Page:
Eric Peter (DAI, 2019) has been selected for a work period at AIR Alexanderplatz Berlin! From January - April 2020 he will use the given time and space to further his investigation into the possibilities of "the choreopoem".

| tag: Berlin

ABA (AIR Berlin Alexanderplatz) is an artist-run initiative. The mandate at ABA sets out to investigate how “artistic research” has become increasingly engaged with fields of knowledge that lie beyond what has traditionally been considered the “artistic sphere.” Conducting fieldwork, delving into archives, drawing parallels, testing hypotheses, creating photographic documentation and compiling new “findings” have all become integral parts of the contemporary term “artistic research”—defined by Mika Hannula as “methodological abundance” that sets itself apart from traditional scientific methodologies. The very idea of artistic research has prompted theorists such as Paul Feyerabend (‘Against Method’) and Bruno Latour (‘Laboratory Life: The Social Construction of Scientific Facts’) to call static notions of “method” and “fact” into question, giving particular relevance to subjective, interdisciplinary, and experimental approaches to research.

Today, when the majority of communication is done online, often between people who will never meet and always with the threat of being monitored, ABA strives to create spaces where people can freely express their ideas in a comfortable, aesthetically stimulating environment and be met with immediate, face-to-face responses. The border between the public and private spheres is blurred as like-minded strangers come together in the streets, parks, and apartments of Berlin, the entire city becoming a living room, where history is already pressing in from all angles.

ABA’s operations consist of the conception, curation, and implementation of various work and presentation formats: The organization of Salons, the release of Publications, the stewardship of a Residency Program, the organization of Lab, the maintenance of online Notices, and lastly the management of the BFSCA (Berlin Field School of Contemporary Art). Whether you are joining us as an artist-in-residence, an attendee of the frequently held salons, or as a reader of one of the publications, your attention is already a contribution to the development of ABA as a safe, cooperative space where artists, curators, designers, theorists—and anyone who is interested—can come together in support of each other’s endeavours.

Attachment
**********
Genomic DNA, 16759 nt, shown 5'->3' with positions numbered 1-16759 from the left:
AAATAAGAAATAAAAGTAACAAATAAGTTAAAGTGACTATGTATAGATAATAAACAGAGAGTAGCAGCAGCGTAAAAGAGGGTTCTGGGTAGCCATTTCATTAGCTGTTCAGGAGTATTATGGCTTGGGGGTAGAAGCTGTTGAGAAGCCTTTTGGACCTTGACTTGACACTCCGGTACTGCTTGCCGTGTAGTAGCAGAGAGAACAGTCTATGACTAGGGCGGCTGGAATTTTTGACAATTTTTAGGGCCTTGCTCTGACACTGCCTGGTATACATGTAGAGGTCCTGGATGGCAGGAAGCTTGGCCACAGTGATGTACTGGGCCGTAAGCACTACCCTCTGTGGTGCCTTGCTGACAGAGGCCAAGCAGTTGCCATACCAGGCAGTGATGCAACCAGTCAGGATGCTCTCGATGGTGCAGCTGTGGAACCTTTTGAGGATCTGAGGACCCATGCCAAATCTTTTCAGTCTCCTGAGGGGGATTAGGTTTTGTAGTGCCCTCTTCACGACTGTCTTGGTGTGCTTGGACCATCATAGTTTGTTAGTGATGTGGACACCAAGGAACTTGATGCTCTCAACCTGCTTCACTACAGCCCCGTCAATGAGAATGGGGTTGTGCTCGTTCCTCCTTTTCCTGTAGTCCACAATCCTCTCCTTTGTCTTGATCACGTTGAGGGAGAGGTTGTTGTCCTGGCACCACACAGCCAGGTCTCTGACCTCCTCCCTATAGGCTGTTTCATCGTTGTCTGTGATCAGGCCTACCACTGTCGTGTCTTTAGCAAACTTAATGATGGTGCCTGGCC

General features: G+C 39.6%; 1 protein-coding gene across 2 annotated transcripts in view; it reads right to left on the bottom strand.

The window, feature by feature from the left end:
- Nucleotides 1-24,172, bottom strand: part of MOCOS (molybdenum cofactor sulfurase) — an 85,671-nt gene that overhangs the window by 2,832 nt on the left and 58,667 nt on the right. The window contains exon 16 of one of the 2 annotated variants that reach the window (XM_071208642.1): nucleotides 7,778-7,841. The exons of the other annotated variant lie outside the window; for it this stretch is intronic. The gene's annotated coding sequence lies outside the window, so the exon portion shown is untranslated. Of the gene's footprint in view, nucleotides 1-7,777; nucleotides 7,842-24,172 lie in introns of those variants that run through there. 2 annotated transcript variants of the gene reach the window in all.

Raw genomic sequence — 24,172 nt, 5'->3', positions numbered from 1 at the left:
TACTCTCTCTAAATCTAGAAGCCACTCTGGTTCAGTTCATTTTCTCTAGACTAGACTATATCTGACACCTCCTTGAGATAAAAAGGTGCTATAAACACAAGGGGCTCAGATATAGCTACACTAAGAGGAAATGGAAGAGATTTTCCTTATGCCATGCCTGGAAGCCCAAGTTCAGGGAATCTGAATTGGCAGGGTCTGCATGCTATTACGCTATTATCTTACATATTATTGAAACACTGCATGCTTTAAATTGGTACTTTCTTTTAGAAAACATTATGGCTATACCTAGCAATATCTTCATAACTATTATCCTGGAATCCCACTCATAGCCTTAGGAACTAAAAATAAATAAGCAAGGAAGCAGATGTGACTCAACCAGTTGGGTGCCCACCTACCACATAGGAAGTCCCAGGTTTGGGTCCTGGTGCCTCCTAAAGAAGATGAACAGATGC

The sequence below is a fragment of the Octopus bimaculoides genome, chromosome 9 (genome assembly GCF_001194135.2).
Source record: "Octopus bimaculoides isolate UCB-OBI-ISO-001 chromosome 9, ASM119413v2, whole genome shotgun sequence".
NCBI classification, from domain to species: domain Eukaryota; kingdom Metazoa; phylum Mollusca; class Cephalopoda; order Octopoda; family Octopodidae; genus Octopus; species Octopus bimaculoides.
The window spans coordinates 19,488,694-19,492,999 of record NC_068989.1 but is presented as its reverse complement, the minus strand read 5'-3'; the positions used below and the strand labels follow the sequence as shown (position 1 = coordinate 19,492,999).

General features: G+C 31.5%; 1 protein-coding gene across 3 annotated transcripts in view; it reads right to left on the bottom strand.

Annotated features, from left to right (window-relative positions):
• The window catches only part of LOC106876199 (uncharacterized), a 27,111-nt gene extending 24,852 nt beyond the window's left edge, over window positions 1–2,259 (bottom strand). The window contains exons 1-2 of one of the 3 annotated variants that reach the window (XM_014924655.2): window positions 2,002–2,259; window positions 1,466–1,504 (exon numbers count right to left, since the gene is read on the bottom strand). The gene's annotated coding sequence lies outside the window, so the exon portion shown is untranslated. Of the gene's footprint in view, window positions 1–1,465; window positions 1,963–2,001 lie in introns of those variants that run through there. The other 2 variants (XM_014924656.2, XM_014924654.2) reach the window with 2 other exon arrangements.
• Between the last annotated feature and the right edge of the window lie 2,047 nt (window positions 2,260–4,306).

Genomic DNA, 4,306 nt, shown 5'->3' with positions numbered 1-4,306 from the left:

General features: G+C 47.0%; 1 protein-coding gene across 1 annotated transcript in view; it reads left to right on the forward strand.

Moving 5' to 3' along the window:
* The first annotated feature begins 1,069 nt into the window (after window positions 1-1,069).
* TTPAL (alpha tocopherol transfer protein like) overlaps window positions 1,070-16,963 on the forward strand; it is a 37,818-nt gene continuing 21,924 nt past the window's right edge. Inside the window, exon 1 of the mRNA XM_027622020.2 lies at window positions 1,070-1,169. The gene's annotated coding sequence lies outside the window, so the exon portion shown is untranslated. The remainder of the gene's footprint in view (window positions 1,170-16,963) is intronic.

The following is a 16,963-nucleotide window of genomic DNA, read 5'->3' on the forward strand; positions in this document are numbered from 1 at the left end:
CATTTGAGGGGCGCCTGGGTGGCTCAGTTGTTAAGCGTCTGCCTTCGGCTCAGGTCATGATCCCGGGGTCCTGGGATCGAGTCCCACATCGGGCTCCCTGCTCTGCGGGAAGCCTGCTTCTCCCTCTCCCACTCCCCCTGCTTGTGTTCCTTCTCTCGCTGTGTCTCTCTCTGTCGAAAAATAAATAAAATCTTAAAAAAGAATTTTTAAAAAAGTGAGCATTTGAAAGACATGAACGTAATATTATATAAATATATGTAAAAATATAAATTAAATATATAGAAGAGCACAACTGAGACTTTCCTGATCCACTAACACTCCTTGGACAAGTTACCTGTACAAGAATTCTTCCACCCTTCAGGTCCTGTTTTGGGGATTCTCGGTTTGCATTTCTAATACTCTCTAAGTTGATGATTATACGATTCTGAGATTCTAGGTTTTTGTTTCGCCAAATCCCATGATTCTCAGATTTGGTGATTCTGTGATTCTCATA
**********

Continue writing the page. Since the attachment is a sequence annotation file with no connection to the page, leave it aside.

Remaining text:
Eric Peter will further his research with ‘Economy as Intimacy’, in which he aims to reimagine late capitalism through the lens of intimacy, using poetry and language as a medium of speculation. His project has lead to publications (essays and poetry volumes), recitals, readings, discussions, and in recent past, a more performative presenting of poems (choreopoems). The project existed solely in print initially (print as one of the most intimate forms of maker-versus-public), but Peter developed a practice of performing his poetries in a more recent stage of this long-term project. Having began with more conventional solo readings to group recitals (mediating speed, accent, vocabulary and loudness as an economy of language), he arrived at more elaborate performances of his poetic work; mini-operas of some sort.

The choreopoem became of particular interest then, and it is this concept which he’ll develop further during his residency with ABA: “Not quite knowing where this route [of the choreopoem] is taking me—or where it can lead to—, I still feel there is great opportunities in a bodily engagement of poetry. I guess it is a logical step, and one more, away from the paper poem. I want to challenge myself into confrontations with a public, I want to find myself in a discursive environment with peers, preferably interested in performance/dance or similar theoretical subjects, to see where a practicing of language in/of movements, and dance as signifiers and signifieds, can inform this project materially and conceptually."

Eric Peter's working period with AIR Berlin Alexanderplatz is made possible through support by the Mondriaan Fund.